Twenty-nine years ago I gave birth to you. To some people it seems like a long time ago. To me, it's like it was yesterday. I was young, scared and so proud. More importantly, I wanted to make sure you were taken care of:
It was a late night conversation between a woman and her God;
They were talking about the newborn lying in her arms.
She was begging for forgiveness as she thanked the Lord above,
Promising to keep her baby from all harm.
God said “Leave him to me, I'll protect him and stay beside him,
He'll always have a Father's love;
Don't you worry about the past, you just love him and guide him
I'll make sure he always has enough.”
Through the years He did just that and I was so proud of you just as I was your brother and sister when they came along. You were the perfect child, the perfect big brother and I was always so aware of how blessed I was.
Life wasn't always rosy. There was the time you were in the hospital for a bit with a cancer scare. I remember leaving the room and going to the chapel and spending four hours there praying. Suddenly, I felt that same reassurance I had been given in the hospital fifteen years earlier. I was the only one not surprised when your tests came back negative.
In a hospital chapel fifteen years later
Another late night conversation took place;
The woman was older, a heavy burden on her shoulder
And as she prayed the tears ran down her face.
And God said “Didn't I promise I would stay beside him,
He's always had a Father's love;
Don't you worry about his illness, you just love him and guide him;
And I'll make sure he gets well soon enough.”
I remember how that scare gave you even more courage and you set it upon your heart to join the Army. On your 18th birthday, you did just that. We had a lot of fun that summer, movie nights, game nights, going out to eat Chinese...me, you and your younger siblings.
Then came the morning of 9/11. You were about to leave for basic in less than three weeks. I woke you up, telling you what happened and pleading with you to get out of your commitment. I knew it was the start of something major. We had been attacked. You simply looked at me and said “No, Mom, it's more important than ever that I go, for you, my brother and the Munchkin (pet name for his sister). America is mine.”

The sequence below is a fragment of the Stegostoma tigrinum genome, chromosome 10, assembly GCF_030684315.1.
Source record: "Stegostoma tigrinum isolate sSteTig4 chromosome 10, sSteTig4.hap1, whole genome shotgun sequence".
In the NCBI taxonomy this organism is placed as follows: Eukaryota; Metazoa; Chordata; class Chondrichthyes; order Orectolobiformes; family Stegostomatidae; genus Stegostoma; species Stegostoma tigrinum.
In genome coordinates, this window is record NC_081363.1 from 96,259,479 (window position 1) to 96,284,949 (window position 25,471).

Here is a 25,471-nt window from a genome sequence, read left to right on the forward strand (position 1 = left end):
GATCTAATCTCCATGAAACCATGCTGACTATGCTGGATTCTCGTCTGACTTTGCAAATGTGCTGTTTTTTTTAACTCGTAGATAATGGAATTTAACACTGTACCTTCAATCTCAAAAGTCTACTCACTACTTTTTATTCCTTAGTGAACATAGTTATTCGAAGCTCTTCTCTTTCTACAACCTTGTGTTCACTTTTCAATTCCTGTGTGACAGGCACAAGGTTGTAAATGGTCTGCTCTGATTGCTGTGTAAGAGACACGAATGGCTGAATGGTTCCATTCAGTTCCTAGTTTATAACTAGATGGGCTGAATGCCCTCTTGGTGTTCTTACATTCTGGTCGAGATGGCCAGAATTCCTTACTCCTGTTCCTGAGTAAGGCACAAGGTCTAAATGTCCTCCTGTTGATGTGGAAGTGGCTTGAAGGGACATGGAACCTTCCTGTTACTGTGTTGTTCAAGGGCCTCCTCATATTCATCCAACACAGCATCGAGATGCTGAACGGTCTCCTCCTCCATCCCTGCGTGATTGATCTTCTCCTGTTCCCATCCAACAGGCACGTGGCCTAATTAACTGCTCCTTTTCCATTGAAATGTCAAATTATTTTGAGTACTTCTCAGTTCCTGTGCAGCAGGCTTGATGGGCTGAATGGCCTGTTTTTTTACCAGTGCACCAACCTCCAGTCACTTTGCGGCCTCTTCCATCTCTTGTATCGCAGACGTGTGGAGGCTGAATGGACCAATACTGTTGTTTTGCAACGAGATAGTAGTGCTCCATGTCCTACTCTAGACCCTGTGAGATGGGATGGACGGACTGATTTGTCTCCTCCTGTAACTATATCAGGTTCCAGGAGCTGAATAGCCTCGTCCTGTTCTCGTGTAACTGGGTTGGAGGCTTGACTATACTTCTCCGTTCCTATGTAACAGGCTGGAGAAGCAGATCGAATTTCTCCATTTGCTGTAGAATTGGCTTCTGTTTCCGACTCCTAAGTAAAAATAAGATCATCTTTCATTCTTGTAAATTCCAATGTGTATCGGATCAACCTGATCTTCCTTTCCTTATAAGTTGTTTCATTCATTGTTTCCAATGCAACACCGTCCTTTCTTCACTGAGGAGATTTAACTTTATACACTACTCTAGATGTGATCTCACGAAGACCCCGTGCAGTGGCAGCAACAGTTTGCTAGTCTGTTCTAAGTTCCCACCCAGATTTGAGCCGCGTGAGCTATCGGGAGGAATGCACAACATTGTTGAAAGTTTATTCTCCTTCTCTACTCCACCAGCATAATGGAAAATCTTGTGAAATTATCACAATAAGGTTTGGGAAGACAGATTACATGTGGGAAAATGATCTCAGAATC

Your unit was one of the first to go to Iraq. I remember the day you called because you walked a little girl to school for the first time in her life. I remember some dates vividly, when your unit was said to suffer it's first casualty on May 8, 2003, only to find it was a different unit, bringing survivors' guilt home to families as well...so thankful ours were okay but grieving for someone else's loss. I lived on very little sleep during 2003 and 2004.
There is a show today called Coming Home about surprise reunions. You did just that to us when you got a two-week R & R and showed up at the front door. I was so terrified that I wrote the poem that is in this post today that very night.
It was just five years later when a knock came at the door;
Through the window she saw a soldier and she was terrified;
For nine months ago, her son had gone to war
What news was waiting on the other side?
And God said “You gave him to me and I have stayed beside him;
He's always had this Father's love;
Out on the battlefield, My Hand was there to guide him
Now open up the door and hug your son.”
Today you are home but the war is far from over. You have a brain injury, PTSD and epilepsy. If I could, I would change so much and yet so little. I would change everything that led to you going to Iraq but I wouldn't change the young man who cared enough to go.
I've also learned something. I may be strong but I still have to remember I gave you to God when you were born. That keeps me even stronger and it helps me fight for your rights, you, my courageous son who didn't come home from war the same.
I love you and I truly hope to share many more birthdays with you.